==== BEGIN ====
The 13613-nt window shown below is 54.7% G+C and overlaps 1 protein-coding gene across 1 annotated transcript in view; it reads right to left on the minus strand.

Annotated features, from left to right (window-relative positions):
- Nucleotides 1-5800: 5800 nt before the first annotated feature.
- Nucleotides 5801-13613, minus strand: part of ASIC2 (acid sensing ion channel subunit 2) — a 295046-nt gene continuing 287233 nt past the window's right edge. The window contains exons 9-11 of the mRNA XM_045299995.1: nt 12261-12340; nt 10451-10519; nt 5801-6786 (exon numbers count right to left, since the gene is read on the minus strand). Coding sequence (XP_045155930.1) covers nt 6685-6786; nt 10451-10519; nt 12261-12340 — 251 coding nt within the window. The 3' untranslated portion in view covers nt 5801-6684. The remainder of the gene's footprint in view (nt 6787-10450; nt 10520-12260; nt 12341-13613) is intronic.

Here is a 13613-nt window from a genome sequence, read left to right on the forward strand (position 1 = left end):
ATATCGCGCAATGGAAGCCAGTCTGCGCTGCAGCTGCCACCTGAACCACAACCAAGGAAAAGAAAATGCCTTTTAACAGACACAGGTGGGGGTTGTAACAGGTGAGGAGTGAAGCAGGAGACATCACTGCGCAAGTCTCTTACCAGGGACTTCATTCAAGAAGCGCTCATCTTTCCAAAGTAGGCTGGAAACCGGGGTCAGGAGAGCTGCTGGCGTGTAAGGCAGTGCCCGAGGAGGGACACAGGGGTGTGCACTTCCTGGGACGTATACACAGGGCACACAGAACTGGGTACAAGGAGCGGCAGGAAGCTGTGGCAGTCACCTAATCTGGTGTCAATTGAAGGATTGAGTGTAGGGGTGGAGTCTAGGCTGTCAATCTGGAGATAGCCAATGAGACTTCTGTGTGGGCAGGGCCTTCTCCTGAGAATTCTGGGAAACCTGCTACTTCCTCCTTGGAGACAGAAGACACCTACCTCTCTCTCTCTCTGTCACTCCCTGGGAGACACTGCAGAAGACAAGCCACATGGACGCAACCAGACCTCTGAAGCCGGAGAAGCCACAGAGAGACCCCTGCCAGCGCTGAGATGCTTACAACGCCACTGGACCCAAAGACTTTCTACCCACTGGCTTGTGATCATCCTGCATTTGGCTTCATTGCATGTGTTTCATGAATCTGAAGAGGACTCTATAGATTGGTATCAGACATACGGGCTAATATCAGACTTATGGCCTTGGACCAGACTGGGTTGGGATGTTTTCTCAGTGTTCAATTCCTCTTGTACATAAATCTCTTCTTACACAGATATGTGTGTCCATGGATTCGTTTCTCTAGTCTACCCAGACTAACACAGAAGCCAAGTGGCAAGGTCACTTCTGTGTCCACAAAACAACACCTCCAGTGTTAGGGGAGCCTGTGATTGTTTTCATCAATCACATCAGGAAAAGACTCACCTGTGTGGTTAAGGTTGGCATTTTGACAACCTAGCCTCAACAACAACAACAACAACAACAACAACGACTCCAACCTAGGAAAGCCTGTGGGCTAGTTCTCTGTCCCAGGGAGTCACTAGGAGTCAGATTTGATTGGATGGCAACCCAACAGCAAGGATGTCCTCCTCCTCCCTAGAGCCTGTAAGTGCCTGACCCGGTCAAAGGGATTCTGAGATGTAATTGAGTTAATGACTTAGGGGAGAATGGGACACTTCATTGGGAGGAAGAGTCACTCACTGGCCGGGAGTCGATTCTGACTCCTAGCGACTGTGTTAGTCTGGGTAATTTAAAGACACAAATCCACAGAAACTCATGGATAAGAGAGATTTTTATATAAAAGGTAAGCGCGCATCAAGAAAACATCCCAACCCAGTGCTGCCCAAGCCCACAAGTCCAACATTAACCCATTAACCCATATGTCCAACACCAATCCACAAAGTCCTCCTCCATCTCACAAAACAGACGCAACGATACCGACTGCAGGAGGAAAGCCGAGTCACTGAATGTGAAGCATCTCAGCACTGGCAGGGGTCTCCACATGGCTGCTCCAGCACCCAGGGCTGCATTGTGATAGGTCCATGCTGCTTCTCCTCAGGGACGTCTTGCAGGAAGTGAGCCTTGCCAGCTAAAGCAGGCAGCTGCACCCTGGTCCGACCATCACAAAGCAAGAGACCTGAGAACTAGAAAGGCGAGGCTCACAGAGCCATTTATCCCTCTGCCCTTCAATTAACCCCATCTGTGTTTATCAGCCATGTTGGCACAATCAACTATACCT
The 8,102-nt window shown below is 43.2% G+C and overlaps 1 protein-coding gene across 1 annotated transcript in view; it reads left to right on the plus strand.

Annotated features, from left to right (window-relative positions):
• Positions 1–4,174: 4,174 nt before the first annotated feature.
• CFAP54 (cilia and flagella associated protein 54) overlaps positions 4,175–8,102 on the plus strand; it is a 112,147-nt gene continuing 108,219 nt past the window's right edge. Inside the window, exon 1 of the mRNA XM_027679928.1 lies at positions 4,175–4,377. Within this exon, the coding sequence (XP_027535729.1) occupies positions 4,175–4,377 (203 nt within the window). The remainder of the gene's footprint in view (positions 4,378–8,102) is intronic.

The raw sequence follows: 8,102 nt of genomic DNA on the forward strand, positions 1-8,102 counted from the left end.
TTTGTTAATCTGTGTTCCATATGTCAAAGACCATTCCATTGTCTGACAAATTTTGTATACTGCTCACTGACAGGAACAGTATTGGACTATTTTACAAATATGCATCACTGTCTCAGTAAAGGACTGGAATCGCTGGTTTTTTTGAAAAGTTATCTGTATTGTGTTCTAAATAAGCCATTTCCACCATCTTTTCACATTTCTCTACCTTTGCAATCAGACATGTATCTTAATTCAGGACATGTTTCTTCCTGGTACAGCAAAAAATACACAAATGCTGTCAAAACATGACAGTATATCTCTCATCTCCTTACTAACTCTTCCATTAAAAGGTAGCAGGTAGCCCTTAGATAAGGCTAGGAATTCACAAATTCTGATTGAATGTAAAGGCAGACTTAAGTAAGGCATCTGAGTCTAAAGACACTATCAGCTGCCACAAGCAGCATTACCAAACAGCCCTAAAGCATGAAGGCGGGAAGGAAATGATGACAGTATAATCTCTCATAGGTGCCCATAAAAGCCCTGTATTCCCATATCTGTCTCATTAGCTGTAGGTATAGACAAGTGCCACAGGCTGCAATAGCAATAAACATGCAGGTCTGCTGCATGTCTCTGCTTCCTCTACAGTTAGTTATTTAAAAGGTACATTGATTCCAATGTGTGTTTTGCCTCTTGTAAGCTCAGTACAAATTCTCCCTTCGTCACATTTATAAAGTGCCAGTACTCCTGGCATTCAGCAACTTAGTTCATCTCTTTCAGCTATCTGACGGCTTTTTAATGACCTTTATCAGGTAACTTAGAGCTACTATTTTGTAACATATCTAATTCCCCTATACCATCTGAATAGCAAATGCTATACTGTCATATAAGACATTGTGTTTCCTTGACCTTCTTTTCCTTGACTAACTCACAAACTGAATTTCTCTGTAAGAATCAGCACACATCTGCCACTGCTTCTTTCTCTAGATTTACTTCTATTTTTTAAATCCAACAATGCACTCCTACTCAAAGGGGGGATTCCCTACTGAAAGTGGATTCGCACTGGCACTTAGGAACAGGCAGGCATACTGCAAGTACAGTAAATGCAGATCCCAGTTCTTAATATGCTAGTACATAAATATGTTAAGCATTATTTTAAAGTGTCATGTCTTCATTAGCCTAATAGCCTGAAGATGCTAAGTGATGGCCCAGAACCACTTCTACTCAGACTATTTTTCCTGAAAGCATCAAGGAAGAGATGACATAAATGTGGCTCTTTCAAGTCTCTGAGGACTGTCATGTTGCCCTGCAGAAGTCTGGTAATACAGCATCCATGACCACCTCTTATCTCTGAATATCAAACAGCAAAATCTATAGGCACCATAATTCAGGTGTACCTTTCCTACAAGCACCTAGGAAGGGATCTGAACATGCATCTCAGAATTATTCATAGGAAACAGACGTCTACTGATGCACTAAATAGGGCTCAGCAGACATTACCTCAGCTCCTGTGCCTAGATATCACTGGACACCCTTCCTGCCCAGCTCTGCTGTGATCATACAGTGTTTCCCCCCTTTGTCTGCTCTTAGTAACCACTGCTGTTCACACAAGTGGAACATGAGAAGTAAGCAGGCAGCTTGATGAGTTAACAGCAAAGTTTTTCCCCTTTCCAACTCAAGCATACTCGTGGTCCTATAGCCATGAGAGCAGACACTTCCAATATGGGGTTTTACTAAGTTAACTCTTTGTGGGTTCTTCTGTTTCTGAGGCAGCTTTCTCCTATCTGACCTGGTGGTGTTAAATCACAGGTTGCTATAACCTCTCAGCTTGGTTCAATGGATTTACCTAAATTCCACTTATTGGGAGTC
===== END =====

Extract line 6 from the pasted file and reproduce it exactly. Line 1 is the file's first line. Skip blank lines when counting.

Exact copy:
ATATCGCGCAATGGAAGCCAGTCTGCGCTGCAGCTGCCACCTGAACCACAACCAAGGAAAAGAAAATGCCTTTTAACAGACACAGGTGGGGGTTGTAACAGGTGAGGAGTGAAGCAGGAGACATCACTGCGCAAGTCTCTTACCAGGGACTTCATTCAAGAAGCGCTCATCTTTCCAAAGTAGGCTGGAAACCGGGGTCAGGAGAGCTGCTGGCGTGTAAGGCAGTGCCCGAGGAGGGACACAGGGGTGTGCACTTCCTGGGACGTATACACAGGGCACACAGAACTGGGTACAAGGAGCGGCAGGAAGCTGTGGCAGTCACCTAATCTGGTGTCAATTGAAGGATTGAGTGTAGGGGTGGAGTCTAGGCTGTCAATCTGGAGATAGCCAATGAGACTTCTGTGTGGGCAGGGCCTTCTCCTGAGAATTCTGGGAAACCTGCTACTTCCTCCTTGGAGACAGAAGACACCTACCTCTCTCTCTCTCTGTCACTCCCTGGGAGACACTGCAGAAGACAAGCCACATGGACGCAACCAGACCTCTGAAGCCGGAGAAGCCACAGAGAGACCCCTGCCAGCGCTGAGATGCTTACAACGCCACTGGACCCAAAGACTTTCTACCCACTGGCTTGTGATCATCCTGCATTTGGCTTCATTGCATGTGTTTCATGAATCTGAAGAGGACTCTATAGATTGGTATCAGACATACGGGCTAATATCAGACTTATGGCCTTGGACCAGACTGGGTTGGGATGTTTTCTCAGTGTTCAATTCCTCTTGTACATAAATCTCTTCTTACACAGATATGTGTGTCCATGGATTCGTTTCTCTAGTCTACCCAGACTAACACAGAAGCCAAGTGGCAAGGTCACTTCTGTGTCCACAAAACAACACCTCCAGTGTTAGGGGAGCCTGTGATTGTTTTCATCAATCACATCAGGAAAAGACTCACCTGTGTGGTTAAGGTTGGCATTTTGACAACCTAGCCTCAACAACAACAACAACAACAACAACAACGACTCCAACCTAGGAAAGCCTGTGGGCTAGTTCTCTGTCCCAGGGAGTCACTAGGAGTCAGATTTGATTGGATGGCAACCCAACAGCAAGGATGTCCTCCTCCTCCCTAGAGCCTGTAAGTGCCTGACCCGGTCAAAGGGATTCTGAGATGTAATTGAGTTAATGACTTAGGGGAGAATGGGACACTTCATTGGGAGGAAGAGTCACTCACTGGCCGGGAGTCGATTCTGACTCCTAGCGACTGTGTTAGTCTGGGTAATTTAAAGACACAAATCCACAGAAACTCATGGATAAGAGAGATTTTTATATAAAAGGTAAGCGCGCATCAAGAAAACATCCCAACCCAGTGCTGCCCAAGCCCACAAGTCCAACATTAACCCATTAACCCATATGTCCAACACCAATCCACAAAGTCCTCCTCCATCTCACAAAACAGACGCAACGATACCGACTGCAGGAGGAAAGCCGAGTCACTGAATGTGAAGCATCTCAGCACTGGCAGGGGTCTCCACATGGCTGCTCCAGCACCCAGGGCTGCATTGTGATAGGTCCATGCTGCTTCTCCTCAGGGACGTCTTGCAGGAAGTGAGCCTTGCCAGCTAAAGCAGGCAGCTGCACCCTGGTCCGACCATCACAAAGCAAGAGACCTGAGAACTAGAAAGGCGAGGCTCACAGAGCCATTTATCCCTCTGCCCTTCAATTAACCCCATCTGTGTTTATCAGCCATGTTGGCACAATCAACTATACCT